4. Move Mindfully

Slow & steady wins the race. Cold muscles, tendons and ligaments are vulnerable to injury. Ease into the practice to allow your body enough time to warm up. Move slow and fluidly between poses as injuries can occur during transitions.

5. Listen to your body 

Paying attention to your body is better than paying a specialist to fix an injury. In any yoga pose, go to the point of resistance where you may feel a little bit of discomfort but never beyond to the point of pain. “No pain, no gain” is not a motto used in yoga. Pain is your body trying to warn you something is amiss. Consider pain as your body’s check engine light flashing a warning you that you are exceeding healthy limits & heading toward injury-city. Would you ignore your car’s check engine light prior to taking a long road trip? Probably not. If you experience pain while practicing in yoga, ease up a little, stop or take a break. If any part of your body didn’t hurt before yoga practice it should not hurt afterwards.

6. Continue to breathe. 

Breathing is one of the functions of our body that can run on autopilot or we can actively take control. Holding your breath in a challenging pose sends stress signals to the brain leading to a cascade of “fight or flight” events in the body like muscle tension. Breathing in a challenging pose tells your brain “it’s all good” thus allowing the muscles to lengthen. If you find it impossible to breathe smoothly, you may have moved past your “edge” and need to ease off the pose a little.

7. Let your competitive side snooze 

Yoga is not a competitive sport. If you are in a group class, keep your eyes on your mat and focus on your body. Your pose does not have to look like your neighbor. Injuries occur when students strive to achieve a pose beyond their experience or comfort level. Beginners should avoid headstand (sirsasana), lotus (padmasana) & forceful breathing (kapalabati). Practice with ego or obsession, you can get hurt. There is no need to push limits. Yoga is a journey not a destination.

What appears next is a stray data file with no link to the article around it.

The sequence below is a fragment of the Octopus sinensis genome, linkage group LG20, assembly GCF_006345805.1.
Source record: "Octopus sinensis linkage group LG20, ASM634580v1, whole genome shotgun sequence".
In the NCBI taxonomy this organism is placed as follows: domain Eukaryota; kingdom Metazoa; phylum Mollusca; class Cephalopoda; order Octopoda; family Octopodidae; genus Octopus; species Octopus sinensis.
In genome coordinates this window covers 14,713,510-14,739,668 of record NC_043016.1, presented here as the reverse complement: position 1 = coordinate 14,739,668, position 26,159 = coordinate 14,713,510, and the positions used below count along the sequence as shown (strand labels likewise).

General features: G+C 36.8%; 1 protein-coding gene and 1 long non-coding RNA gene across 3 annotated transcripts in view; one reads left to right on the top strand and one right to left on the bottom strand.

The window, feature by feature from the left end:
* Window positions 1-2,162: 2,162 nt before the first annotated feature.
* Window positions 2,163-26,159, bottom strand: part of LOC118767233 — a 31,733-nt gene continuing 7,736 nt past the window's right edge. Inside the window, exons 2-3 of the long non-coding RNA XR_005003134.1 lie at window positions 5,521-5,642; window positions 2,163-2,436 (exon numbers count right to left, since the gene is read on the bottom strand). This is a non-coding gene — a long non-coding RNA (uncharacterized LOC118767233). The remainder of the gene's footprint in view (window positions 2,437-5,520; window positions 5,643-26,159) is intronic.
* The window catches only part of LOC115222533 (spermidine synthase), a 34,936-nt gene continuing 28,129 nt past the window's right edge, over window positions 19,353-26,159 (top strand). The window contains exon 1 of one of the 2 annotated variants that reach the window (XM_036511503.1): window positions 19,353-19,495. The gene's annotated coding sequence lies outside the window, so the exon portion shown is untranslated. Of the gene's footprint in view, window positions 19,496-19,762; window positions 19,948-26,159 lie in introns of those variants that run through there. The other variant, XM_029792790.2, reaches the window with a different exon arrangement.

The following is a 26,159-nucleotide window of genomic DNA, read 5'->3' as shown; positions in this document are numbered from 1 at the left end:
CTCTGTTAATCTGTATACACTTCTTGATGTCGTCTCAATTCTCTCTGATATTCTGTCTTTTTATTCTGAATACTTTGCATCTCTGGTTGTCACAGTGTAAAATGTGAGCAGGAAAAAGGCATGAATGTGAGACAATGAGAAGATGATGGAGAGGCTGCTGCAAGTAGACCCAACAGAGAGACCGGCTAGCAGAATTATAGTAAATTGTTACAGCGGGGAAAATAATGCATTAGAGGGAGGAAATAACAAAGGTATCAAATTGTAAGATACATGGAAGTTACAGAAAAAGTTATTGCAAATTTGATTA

8. Play with props

Blocks are not just for kids. Grab a block, bolster or strap to add support and stability to your practice. Yoga props allow yogis of all levels to fully explore yoga poses while practicing safely.

9. You can just say no

Hands-on adjustments done improperly by unskilled yoga instructors can and have caused injury, you are within your right to ask a teacher not to touch you. If you are uncomfortable closing your eyes, keep them open. If chanting mantras creeps you out, it’s ok to sit quietly. If you are unsure of a pose or movement, you have permission to opt out or modify. This is your yoga practice, you are in the driver’s seat.

10. Remember yoga is a practice, not a perfect. 

Like any exercise regimen, it is good for you as long as you train properly, know your limitations & do not overdo it.

 

the rewards of basic yoga outweigh the potential physical risks, as long as you take caution and perform the exercises in moderation, according to your individual flexibility level ~American Association of Orthopedic Surgeons


RESOURCES

Broad, William J. The Science of Yoga: the risks & rewards (New York: Simon & Schuster, 2012)
Fishman L et al. Understanding and preventing yoga injuries. Int J Yoga Ther. 2009;19(1):47–53
Holton MK, Barry AE. Do side-effects/injuries from yoga practice result in discontinued use? Results of a national survey. Int J Yoga. 2014;7(2):152–154.